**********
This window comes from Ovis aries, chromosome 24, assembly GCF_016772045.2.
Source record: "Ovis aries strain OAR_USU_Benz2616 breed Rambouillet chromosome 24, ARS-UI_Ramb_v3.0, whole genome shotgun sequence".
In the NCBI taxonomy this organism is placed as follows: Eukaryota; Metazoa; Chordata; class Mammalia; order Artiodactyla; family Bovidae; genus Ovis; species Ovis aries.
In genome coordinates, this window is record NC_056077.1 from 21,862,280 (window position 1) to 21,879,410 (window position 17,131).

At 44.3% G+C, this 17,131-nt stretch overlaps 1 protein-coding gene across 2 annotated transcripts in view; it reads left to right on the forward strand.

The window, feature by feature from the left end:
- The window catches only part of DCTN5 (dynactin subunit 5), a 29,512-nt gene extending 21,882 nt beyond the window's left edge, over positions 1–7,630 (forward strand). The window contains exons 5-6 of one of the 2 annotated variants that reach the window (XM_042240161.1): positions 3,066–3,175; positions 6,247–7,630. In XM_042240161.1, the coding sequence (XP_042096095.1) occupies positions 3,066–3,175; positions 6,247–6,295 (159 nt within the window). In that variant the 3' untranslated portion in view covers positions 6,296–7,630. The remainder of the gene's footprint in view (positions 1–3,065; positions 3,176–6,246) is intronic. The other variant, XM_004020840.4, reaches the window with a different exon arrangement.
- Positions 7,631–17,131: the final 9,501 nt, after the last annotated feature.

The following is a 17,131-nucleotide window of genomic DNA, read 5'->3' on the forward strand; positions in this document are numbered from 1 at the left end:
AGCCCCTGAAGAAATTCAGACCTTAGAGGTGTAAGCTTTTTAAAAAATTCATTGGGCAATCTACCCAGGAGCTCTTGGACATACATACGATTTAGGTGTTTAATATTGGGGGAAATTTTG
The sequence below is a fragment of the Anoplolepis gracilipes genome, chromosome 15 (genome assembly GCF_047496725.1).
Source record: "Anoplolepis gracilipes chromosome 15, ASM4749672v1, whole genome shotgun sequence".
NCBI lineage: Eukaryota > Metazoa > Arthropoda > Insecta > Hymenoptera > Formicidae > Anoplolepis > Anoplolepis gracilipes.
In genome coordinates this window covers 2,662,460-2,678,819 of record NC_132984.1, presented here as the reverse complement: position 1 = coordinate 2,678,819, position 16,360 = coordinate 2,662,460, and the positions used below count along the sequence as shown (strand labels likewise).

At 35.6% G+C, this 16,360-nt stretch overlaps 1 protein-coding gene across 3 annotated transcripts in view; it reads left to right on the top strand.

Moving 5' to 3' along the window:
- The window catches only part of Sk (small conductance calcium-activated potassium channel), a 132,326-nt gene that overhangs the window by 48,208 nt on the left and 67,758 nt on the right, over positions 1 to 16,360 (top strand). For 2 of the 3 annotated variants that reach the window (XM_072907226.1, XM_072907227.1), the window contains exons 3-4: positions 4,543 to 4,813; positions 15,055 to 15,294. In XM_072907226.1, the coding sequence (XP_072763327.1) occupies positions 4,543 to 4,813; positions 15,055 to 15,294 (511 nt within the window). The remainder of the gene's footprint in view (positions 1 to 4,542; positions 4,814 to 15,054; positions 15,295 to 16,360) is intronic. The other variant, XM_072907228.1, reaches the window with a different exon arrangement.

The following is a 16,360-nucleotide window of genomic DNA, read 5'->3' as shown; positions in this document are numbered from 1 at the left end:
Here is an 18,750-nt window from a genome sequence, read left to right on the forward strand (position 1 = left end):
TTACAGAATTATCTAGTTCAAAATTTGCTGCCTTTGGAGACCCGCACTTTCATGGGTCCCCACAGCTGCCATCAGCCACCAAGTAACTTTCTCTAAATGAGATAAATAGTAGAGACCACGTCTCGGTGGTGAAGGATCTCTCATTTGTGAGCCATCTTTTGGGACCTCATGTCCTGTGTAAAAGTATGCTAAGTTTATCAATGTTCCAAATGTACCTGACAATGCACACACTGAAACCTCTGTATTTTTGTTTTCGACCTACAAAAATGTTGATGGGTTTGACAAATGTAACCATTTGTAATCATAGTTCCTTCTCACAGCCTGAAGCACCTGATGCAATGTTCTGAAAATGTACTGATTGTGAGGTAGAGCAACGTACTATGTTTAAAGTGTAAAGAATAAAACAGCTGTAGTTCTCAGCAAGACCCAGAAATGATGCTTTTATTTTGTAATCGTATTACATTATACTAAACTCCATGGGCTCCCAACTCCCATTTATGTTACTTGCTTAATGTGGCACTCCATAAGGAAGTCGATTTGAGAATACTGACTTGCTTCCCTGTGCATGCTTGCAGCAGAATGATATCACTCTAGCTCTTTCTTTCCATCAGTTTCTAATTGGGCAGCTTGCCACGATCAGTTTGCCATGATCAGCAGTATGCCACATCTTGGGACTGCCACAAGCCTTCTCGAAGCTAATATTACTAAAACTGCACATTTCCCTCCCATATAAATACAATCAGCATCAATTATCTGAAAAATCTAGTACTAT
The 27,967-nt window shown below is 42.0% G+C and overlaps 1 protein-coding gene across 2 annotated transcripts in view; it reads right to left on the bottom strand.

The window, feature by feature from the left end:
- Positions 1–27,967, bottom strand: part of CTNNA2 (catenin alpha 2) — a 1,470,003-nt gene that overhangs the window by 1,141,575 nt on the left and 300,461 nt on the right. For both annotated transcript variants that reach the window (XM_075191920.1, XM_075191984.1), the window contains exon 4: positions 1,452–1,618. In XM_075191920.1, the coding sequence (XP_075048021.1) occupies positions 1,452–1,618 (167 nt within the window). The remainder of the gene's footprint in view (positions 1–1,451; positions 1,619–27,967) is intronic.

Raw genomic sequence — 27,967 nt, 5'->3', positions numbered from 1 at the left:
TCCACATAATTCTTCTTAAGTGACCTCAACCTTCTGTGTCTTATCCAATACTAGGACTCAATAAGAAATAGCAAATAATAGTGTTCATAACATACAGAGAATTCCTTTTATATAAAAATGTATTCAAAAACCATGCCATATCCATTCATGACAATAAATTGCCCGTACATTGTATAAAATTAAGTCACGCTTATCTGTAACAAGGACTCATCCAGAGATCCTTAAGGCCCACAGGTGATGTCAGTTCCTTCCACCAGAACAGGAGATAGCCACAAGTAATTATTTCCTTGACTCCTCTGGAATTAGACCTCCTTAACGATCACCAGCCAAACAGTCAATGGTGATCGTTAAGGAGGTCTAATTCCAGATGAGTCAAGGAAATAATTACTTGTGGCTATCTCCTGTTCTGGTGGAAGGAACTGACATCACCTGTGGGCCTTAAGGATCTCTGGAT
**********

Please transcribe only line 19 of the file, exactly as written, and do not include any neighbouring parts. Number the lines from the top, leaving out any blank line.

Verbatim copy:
Here is an 18,750-nt window from a genome sequence, read left to right on the forward strand (position 1 = left end):